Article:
ANNAPOLIS — Carroll legislators will remember the 1991 General Assembly session as a trying one in which a voters' mandate to hold the line on taxes was broken, a rift between the governor and the legislature widened and major initiatives were banished into limbo.
Gov. William DonaldSchaefer's frequent conflicts with legislative leaders, who sometimes refused to consider the executive's far-reaching proposals and chided him for making hasty policy decisions, produced a stressful atmosphere, said Carroll lawmakers. Several said the ongoing battle hindered productivity this year and could cause more damage in years to come.
"If this continues, I don't know quite frankly how we're going todo a good job for the citizens," said Delegate Donald B. Elliott, R-Carroll, Howard. "My concern is that we'll have a four-year lame duck, and that doesn't bode well for citizens."
Elliott said the governor's effectiveness was "eroded by his behavior," referring to several surprise announcements, later rescinded by the governor, of impending state employee layoffs, expanded workweeks for state workers and social program cuts.
"He was always throwing something out that alarmed the citizens," said Sen. Larry E. Haines, R-Carroll, Baltimore. "Then they contacted us. It took up a lot of our time."
However, Senate President Thomas V. "Mike" Miller, D-Prince George's, pointed out that the governor's first four years also were "acrimonious" but "productive."
This year also featured the passage of some significant legislation amid the strife. Delegate Lawrence A. LaMotte, D-Carroll, Baltimore, had a lead role in passing a bill protecting the rightto abortion, already signed into law by the governor; a comprehensive forest conservation plan was passed; and campaign reforms were achieved.
But the major administration proposals -- a tax structure overhaul that would produce about $800 million in new revenue in the first year, a 5 percent increase in the gas tax and a state-administered growth management program -- simply were introduced at the wrong time, Carroll legislators said. The recession, a growing state budget deficit and voters' disdain for any new taxes or expanded government programs jeopardized the proposals from the start, they said.
"We're not saying that all these programs won't be accepted; they just weren't in the plan this year," said Sen. Charles H. Smelser, D-Carroll,Frederick, Howard. "The executive thinks we've turned him down. It'snot because of the merits of the programs but because of the timing."
Delegate Richard C. Matthews, R-Carroll, lamenting that the Democrat-controlled legislature squelches the views of the minority party, said he was encouraged that the administration's ambitious initiatives met with some opposition.
"I've never seen it before," he said. "They usually just capitulate and go right along with it."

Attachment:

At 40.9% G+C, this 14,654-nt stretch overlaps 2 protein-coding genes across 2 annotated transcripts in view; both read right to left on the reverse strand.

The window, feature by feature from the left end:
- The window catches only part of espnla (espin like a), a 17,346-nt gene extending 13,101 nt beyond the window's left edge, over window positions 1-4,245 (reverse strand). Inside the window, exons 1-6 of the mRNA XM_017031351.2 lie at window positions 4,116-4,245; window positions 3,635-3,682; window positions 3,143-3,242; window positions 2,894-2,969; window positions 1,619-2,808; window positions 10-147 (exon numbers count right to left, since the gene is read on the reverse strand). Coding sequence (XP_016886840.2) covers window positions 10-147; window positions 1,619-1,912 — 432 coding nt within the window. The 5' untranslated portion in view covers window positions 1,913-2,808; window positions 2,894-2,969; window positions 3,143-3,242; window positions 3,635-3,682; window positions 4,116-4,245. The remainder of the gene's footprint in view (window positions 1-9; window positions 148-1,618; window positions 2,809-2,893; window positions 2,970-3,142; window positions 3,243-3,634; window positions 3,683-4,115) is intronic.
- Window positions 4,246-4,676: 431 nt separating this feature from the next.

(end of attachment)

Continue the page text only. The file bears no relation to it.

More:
Smelser was perhaps the most disappointed in the outcome of the fiscal 1992 state budget, which included $90.1 million in new taxes to restorecuts to counties for education and to provide extra relief to needy jurisdictions and programs.
"It came through loud and clear that the public didn't want taxes and that government is bloated, and I agree," he said.
The revenue shortfall for next year was pegged at $192.2 million. Expanded taxes on cigarettes, food sales and capital gains -- investment income -- were implemented to balance the budget.
"We didn't reduce costs enough," said Smelser. "We should not have had a tax increase. We asked the locals to control salaries and funding, and now we're sending a lot back (to counties)."
More adjustments should have been made before the session began to address next year's projected shortfall, he said. The legislature is partly to blamefor discouraging the governor from proceeding with employee layoff plans, said Smelser.
"Now I think we'll have a much more difficult time next year for the 1993 budget" when a potential shortfall of $471 million has been projected, he said.
Tax plans intended to provide a more equitable collection and distribution of revenue and to raise money for transportation projects will be revisited later this year, as will the growth management plan. Legislative leaders have indicated more tax increases could be necessary next year.
LaMotte and Delegate Richard N. Dixon, D-Carroll, said they were generally pleased with the legislature's balancing act, which included no layoffs.
"We did our best to maintain some modicum of services while holding the line on spending," said LaMotte. "We made severe cuts in the budget."
Dixon said the tax increase "was not significant in view of the kind of budget we had."
"It's the first year in my nine years we didn't have a huge surplus," said the House Appropriations Committee member. "Every previous year the budget has grown naturally by several hundred million dollars. This year it didn't. It's impossible to do new things with a budget like this."
Carroll legislators said the tight budget discouraged introduction of bills, especially those that involved substantial cost increases. In retrospect, that could have been beneficial, said Matthews.
"If not for the economic situation, there would have been more programs, we would have spent more money, and there'd be more government," he said.